12. I just wrote an quick analysis on CMHC and Fannie/Freddie http://worldhousingbubble.blogspot.com/2012/05/comparing-canadas-cmhc-to-us.html if anyone is interested. I also try to clear up some rife oversimplification I frequently see regarding Fannie/Freddie.

    Gah, posted on the wrong thread. Blogmeister can please to delete from the previous thread… ?

    • totally out of my envelope here but … isn’t cmhc backing some pretty non-std stuff like helocs and whatever the issuer wants/needs to purchase MI for? then also, there’s the question of their loss reserves vs risk. they won’t go down because they have a direct pipe pre-approved … question is how much they’ll need to use it?

      • HELOCs were removed from coverage. http://www.fin.gc.ca/n11/11-003-eng.asp Jan 2011. I thought that would have more of an impact on the banks. Well, they did start upping HELOC interest rates based on anecdotal reports.

        For statistical purposes HELOCs are personal debt, not classified as mortgage debt.

      • just something isn’t adding up in my mind … at this 10kft level, you had this fat bulge of credit issuance that went through in us … it happened because ‘less than prime’ stuff got peanut buttered, rating agencies blessed, dupes/dopes running with access to other people’s money bought – everywhere, on top of cb purchases of gse paper … in cdn you got a similar fat bulge of housing credit issuance … but it isn’t backed by real gdp type fundamentals … so by inference, i’d say it has to be hokey … short version -> all that stuff on cmhc books can’t be gse-grade … how bad is it? … you can see from the chart of their insurance in force that they’re absorbing the bulge, without them there’s no where for it to go because the peanut butter machine is hosed already … so, this risk balanced against their loss reserves (lol) would be a measure of how much boc help they’re going need when things go down …???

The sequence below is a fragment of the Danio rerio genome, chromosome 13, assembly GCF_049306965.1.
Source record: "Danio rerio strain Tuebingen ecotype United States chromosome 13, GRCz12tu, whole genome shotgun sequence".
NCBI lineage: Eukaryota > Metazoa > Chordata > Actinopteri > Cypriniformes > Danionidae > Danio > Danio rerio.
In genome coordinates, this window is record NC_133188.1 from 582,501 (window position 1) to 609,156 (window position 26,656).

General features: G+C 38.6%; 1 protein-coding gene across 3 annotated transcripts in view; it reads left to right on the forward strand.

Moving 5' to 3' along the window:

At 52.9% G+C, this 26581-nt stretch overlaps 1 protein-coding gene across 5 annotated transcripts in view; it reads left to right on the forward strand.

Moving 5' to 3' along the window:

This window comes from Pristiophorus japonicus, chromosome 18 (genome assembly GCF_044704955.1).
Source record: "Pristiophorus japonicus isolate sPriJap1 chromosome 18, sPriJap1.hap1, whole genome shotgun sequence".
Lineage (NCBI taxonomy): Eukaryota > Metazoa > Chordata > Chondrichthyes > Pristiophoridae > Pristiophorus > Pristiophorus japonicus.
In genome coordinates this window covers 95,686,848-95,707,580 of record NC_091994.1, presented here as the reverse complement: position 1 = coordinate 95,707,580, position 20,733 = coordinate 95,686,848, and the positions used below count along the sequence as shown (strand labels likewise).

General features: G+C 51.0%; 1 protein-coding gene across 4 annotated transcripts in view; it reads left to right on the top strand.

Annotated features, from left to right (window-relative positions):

• I think there might be a point of diversion between the U.S. and Canada on some of the points you bring up. But I don’t have the Canadian data (only BoC and CMHC do…) to back this, but it’s just an impression.

        True U.S. Subprime garbage didn’t have any customer payments made on it at all. It was that egregious. Then there were the arrears in 3 months grade of crap followed by the arrears after the low teaser rate used for qualification calculations reset (generally in three years), or the pick a pay neg-am mortgages that recast after X time or Y dollars of principal increase.

        Another thing that really shows the separation between the two markets, is 3-5 year interest rate lock-in and crazy high early payment penalties? Those were the bastion of crap subprime mortgages. Real mortgages don’t have either of the qualities in the U.S. So we are talking about vastly different perspectives on rules and expectations.

        So, I’d say that CMHC isn’t sitting on the same deep level of junk that Wall Street was slicing and dicing and selling off all the way to Deutsche Bänk. BUT, that doesn’t mean the scale isn’t as bad. If 70% of mortgages go 20% underwater that’s as bad as 10% going 70% underwater and another 20% going 35% underwater. Especially because CMHC has no cap, and is sitting on larger potential losses in the high end. Luxury can swing much more wildly and it harder to offload in a crisis. No one bulk buys those things.